# Surface area from a z-matrix

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bobby on 15 Apr 2012
I have x, y axis values and corresponding z values. This allows me to plot the shape using surf function. Example:-
How to calculate surface area of this irregular shape?
Please i'm a novice learning this stuff, i have come along quite well since last week or two. Thank you for all your help. The other answers provided before for irregular shapes have me confused, since i don't know how to triangulate.
Additionally i also want to calculate surface area above a certain height. So i'll cut all the values below a certain height and then possibly calculate surface area above a cut-off height.
Edit:
Thanks to inputs by the community and basically whole programme written by Richard. Here's the code.
function sa(Z, cutoff)
%Credit: Richard Brown, MATLAB central forum (http://www.mathworks.com/matlabcentral/answers/)
dx=0.092; % x-axis calibration
dy=0.095; % y-axis calibration
[m, n] = size(Z);
areas = 0.5*sqrt((dx*dy)^2 + (dx*(Z(1:m-1,2:n) - Z(1:m-1,1:n-1))).^2 + ...
(dy*(Z(2:m,1:n-1) - Z(1:m-1,1:n-1))).^2) + ...
0.5*sqrt((dx*dy)^2 + (dx*(Z(1:m-1,2:n) - Z(2:m,2:n))).^2 + ...
(dy*(Z(2:m,1:n-1) - Z(2:m,2:n))).^2);
zMean = 0.25 * (Z(1:m-1,1:n-1) + Z(1:m-1,2:n) + Z(2:m,1:n-1) + Z(2:m,2:n));
areas(zMean <= cutoff) = 0;
surfaceArea = sum(areas(:));
sprintf('Total surface area is %2.4f\n', surfaceArea)
return
end
Richard Brown on 15 Jul 2013
I've just had it pointed out to me that there is a small mistake in this code. Assuming that x corresponds to columns, and y to rows, then the first two lines (but not the second two lines) of the areas calculation has dx and dy backwards. I've fixed it in my original answer below.

Richard Brown on 16 Apr 2012
Edited: Richard Brown on 15 Jul 2013
OK, well how about splitting each quadrilateral into two triangles, and just summing up the areas? I'm sorry there's no way I can make this look pleasant, but ...
[m, n] = size(Z);
areas = 0.5*sqrt((dx*dy)^2 + (dy*(Z(1:m-1,2:n) - Z(1:m-1,1:n-1))).^2 + ...
(dx*(Z(2:m,1:n-1 - Z(1:m-1,1:n-1)))).^2) + ...
0.5*sqrt((dx*dy)^2 + (dx*(Z(1:m-1,2:n) - Z(2:m,2:n))).^2 + ...
(dy*(Z(2:m,1:n-1) - Z(2:m,2:n))).^2)
surfaceArea = sum(areas(:))
edit: Jul 15, 2013 There was a mistake, and dx and dy were backwards in the first two lines of the code. The code has been corrected now.
Richard Brown on 16 Apr 2012
For each of the areas in the 'areas' array, you could work out the mean Z value
zMean = 0.25 * (Z(1:m-1,1:n-1) + Z(1:m-1,2:n) + Z(2:m,1:n-1) + Z(2:m,2:n))
and then
areas(zMean > cutoff) = 0;
surfaceArea = sum(areas(:));
It's a bit sloppy - you should probably do this for the individual triangles, but it will certainly give you a reasonable approximation

Walter Roberson on 15 Apr 2012
I do not know if you will be able to calculate the surface area of the regular shape interspersed with the irregular tops. When I look at the image with the irregular tops, it looks to me as if the tops are fairly irregular, possibly even fractal. I don't know if a meaningful surface area could be calculated: the surface area of a fractal is infinite.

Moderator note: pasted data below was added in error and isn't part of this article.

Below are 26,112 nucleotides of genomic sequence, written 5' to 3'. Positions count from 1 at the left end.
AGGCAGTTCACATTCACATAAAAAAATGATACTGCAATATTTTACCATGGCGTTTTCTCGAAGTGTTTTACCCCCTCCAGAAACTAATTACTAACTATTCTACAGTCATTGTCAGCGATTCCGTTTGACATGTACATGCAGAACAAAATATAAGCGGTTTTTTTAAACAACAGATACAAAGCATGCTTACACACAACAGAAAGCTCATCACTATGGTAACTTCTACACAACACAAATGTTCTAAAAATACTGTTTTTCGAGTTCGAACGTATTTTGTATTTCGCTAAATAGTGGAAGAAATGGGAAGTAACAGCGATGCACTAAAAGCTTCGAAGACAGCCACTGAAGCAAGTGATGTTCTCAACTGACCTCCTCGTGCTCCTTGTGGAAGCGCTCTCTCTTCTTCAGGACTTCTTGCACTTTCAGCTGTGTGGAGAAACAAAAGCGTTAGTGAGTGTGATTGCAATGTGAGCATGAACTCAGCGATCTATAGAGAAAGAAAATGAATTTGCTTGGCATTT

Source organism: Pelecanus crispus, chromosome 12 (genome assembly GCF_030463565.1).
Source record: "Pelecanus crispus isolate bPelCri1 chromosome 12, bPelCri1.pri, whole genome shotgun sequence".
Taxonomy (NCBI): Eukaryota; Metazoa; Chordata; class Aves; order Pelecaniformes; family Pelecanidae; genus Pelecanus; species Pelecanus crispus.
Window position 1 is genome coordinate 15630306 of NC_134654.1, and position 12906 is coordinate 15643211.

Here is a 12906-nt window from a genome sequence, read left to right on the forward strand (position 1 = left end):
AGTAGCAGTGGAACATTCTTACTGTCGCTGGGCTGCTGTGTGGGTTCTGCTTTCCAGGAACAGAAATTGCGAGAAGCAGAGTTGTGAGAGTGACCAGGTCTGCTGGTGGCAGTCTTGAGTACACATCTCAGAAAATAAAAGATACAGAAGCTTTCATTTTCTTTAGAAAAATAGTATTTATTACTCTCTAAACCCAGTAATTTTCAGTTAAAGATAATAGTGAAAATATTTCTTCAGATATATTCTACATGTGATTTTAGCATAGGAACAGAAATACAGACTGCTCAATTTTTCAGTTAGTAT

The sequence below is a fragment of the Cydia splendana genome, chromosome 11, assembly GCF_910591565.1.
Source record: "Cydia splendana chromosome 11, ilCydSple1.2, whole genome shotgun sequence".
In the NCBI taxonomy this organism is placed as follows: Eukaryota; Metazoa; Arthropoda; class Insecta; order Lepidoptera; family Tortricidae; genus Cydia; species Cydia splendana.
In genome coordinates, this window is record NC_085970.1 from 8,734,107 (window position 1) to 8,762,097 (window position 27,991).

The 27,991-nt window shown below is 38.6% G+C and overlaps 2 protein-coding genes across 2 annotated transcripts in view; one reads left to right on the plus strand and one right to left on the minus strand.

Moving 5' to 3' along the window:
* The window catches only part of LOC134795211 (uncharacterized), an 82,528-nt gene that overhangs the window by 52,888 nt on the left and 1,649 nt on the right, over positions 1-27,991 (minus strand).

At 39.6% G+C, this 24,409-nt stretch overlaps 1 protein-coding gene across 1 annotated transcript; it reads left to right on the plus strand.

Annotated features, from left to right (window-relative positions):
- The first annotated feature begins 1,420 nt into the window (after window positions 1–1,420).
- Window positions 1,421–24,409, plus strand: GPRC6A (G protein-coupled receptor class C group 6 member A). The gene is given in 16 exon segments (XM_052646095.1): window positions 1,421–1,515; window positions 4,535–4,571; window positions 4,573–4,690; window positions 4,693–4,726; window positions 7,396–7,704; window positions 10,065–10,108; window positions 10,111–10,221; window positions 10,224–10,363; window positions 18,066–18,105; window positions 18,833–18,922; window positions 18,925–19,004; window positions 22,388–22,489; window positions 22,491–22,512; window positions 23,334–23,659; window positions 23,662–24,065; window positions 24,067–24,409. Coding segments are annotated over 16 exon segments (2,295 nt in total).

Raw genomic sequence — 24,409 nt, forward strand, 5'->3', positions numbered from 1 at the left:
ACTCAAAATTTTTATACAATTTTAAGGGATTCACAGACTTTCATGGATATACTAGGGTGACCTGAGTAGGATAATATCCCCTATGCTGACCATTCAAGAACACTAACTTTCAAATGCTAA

For the first figure, I can think of a crude way to find the area, but I think there are simpler ways. I would need to think further about good ways to find the area. But to cross-check: are your x and y regularly spaced, or irregularly ?
bobby on 16 Apr 2012
Ah, the good old mandelbrot. Yes, I understand your point now. That is why i edited my post as i did understood that it will be nearly impossible. But the surface area of the surface that i'm after, given in the post, i'm sure a solution exists. Thanks to you i came across a very neat paper by Mandelbrot.

Richard Brown on 16 Apr 2012
If your data is smooth enough (assuming that's what you're after), then there is a really quick way to work out approximately the surface area, using the normals that Matlab computes when plotting the surface. To make it simple I'll assume you have a uniform grid with spacings dx and dy.
dA = dx * dy;
h = surf( ... )
N = get(h, 'VertexNormals');
N_z = squeeze(N(:, :, 3));
% Normalise it
N_z = N_z ./ sqrt(sum(N.^2, 3));
Area = dA * sum(1./N_z(:));
Richard Brown on 16 Apr 2012
Hence my comment about smoothing - if you apply that straight to the mesh you've got there, all bets are off! Anyway, see my next answer, it might be more in line with what you're after.

bobby on 16 Apr 2012
function surfacearea(Z, cutoff)
dx=0.092;
dy=0.095;
[nrow, ncol] = size(Z);
for m=1:nrow
for n=1:ncol
zMean = mean(Z(1:m-1,1:n-1) + Z(1:m-1,2:n) + Z(2:m,1:n-1) + Z(2:m,2:n));
if(zMean >= cutoff)
areas = 0.5*sqrt((dx*dy)^2 + (dx*(Z(1:m-1,2:n) - Z(1:m-1,1:n-1))).^2 + ...
(dy*(Z(2:m,1:n-1) - Z(1:m-1,1:n-1))).^2) + ...
0.5*sqrt((dx*dy)^2 + (dx*(Z(1:m-1,2:n) - Z(2:m,2:n))).^2 + ...
(dy*(Z(2:m,1:n-1) - Z(2:m,2:n))).^2);
end
end
end
surfaceArea = sum(areas(:));
return
end
This is how the final code looks like with a cut-off limit included. Any inputs into speeding up this code? I have 1024*1280 matrix.
bobby on 17 Apr 2012
Yes, the code runs fast, only thing is there should be < sign. Thanks a lot Richard for helping me through this ordeal. I'll definitely shop again. :)